I have visited Paris in January twice, I was overwhelmed by the different versions of galette des rois available in almost every bakery I have been to. Galette des rois is traditionally served at Epiphany, January 6th. It is composed of two pieces of puff pastry baked with an almond filling, usually containing a “secret” charm or fève. When shared, the person who has the slice with the charm gets to be the king of the day. I think this is one of the most fun ways to welcome the new year.
The dessert is not nearly as popular in Vancouver, so this year I decided to make one at home with my own butter puff pastry. It may have been years since the last time I made puff pastry. Ever since working at a bakery, I must have made hundreds of batches on the sheeter. For me, it is almost therapeutic to roll out pastry by hand with a rolling pin. Of course, you can use frozen puff pastry as well, be sure to buy the all butter variety. Kicking off the first post with a galette des rois feels so celebratory, happy new year!
- 1 pound of puff pastry, frozen or homemade (recipe follows)
- almond filling, recipe follows
- 1 egg yolk + 2 tsp water, for egg wash
- 500 g all-purpose flour
- 250 g cold water
- 15 g salt
- 75 g unsalted butter, softened (dough)
- 425 g unsalted butter (for turns)
- 75 g / 1/3 cup unsalted butter, softened
- 75 g / 3/4 cup icing sugar
- 1 whole egg
- 1 egg yolk
- 1 tbsp rum, optional
- 1 tbsp amaretto, optional
- a pinch of salt
- 75 g / 3/4 cup almond flour
- In a mixer bowl with a hook attachment, combine all ingredients except the butter for turns and mix on low speed for 3 minutes.
- Shape into a mall square package. Chill in the fridge overnight before lamination (layering with butter).
- Roll the butter for turns in parchment paper into a 8" / 20 cm square package, chill until ready to use.
- LAMINATION: Remove dough from the fridge. Roll the butter pack a few times with a rolling pin to get it to a similar softness to the dough. On a lightly floured surface, roll out the four corners of the dough, place the butter pack inside and encase it with the dough, pinching in the seams. Roll out slowly into a rectangle of about 10" x 25", fold it into thirds like a letter (letter fold). Turn it 90 degrees, and roll into 10" x 30", fold it into fourths like a book (book fold). Wrap with plastic wrap and let the dough chill for about an hour before doing the next turns. Repeat the same process with one letter fold and one book fold. Cover the dough in plastic and let it chill overnight before using.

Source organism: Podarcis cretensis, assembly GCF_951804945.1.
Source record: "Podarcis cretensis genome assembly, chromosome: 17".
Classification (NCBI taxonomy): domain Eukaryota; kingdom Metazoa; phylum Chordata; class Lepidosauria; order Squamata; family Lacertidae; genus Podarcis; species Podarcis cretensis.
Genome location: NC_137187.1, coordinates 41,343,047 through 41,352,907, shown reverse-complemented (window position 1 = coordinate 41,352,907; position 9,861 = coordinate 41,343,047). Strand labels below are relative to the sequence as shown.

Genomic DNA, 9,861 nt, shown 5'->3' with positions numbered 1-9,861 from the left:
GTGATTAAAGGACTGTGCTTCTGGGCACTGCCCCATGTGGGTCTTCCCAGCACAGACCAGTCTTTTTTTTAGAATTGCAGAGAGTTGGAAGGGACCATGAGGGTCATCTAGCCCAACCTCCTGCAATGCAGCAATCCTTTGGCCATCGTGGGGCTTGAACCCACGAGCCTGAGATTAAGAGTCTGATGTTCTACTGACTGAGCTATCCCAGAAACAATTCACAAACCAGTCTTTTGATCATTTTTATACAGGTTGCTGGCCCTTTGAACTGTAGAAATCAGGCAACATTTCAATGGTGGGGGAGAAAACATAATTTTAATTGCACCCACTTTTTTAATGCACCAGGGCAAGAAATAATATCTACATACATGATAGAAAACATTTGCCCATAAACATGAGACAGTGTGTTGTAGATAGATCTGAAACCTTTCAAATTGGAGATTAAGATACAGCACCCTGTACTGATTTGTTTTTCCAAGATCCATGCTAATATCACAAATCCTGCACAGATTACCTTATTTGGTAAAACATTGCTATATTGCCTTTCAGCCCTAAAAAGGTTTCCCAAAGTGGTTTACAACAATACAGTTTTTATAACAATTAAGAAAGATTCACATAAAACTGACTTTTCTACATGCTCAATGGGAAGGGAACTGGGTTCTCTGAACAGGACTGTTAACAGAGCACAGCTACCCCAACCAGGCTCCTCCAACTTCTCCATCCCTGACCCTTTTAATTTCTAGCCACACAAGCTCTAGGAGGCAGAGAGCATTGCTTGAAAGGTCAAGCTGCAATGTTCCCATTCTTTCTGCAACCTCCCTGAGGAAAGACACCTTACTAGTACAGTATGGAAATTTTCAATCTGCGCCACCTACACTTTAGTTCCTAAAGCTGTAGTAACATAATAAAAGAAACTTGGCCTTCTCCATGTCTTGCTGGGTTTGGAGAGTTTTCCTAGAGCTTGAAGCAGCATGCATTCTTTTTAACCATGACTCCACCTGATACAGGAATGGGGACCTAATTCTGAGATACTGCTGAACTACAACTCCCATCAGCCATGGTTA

- In a mixer bowl with the paddle attachment, cream together butter and icing sugar until pale. Beat in egg and egg yolk until incorporated. Mix in almond flour, scrape down bowl and mix until homogenized. Fill it in a piping bag or cover bowl, chill in fridge until ready to use.
- Roll out puff pastry, cut out two 23 cm/ / 9" rounds. Dock bottom piece with a fork or a docker. Brush the edge with egg wash. Pipe almond filling in the centre, leaving about 2 cm around the edges. Place the other sheet on top. Press down on the edges to seal tightly. Place the galette in the fridge to let the glutens relax for about 30 minutes before scoring. Preheat oven to 375 F / 190 C.
- Take out chilled galette, generously brush egg wash on the top, try not to let it egg wash drip on the sides of the pastry. With a paring knife, crimp the edges, and score a pattern on top, poke a hole in the middle to get the steam escape during baking. If the pastry is too soft, chill it a bit before baking.
- Bake in preheated oven for 40 - 45 minutes, rotating the pan halfway. The top should be shiny and golden throughout.
I am by no means an expert in making the galette as this was my first time. I figured that if I could make puff pastry and almond frangipane, I can put together a galette des rois!
If you are tempted to try making puff pastry at home, I would love to share some tips! I used a regular unsalted butter because that was the only one I had on hand. Otherwise I prefer to use a high fat butter (or “dry” butter), such as “European style” butter. That way, the layers rise higher, more flaky, and would have a more buttery flavour. The key to rolling puff pastry is keeping the temperature low, and working fast. When the dough too soft and warm, return it to the fridge to chill before rolling it again. It is also important to chill the filled galette before baking to prevent shrinkage as much as possible.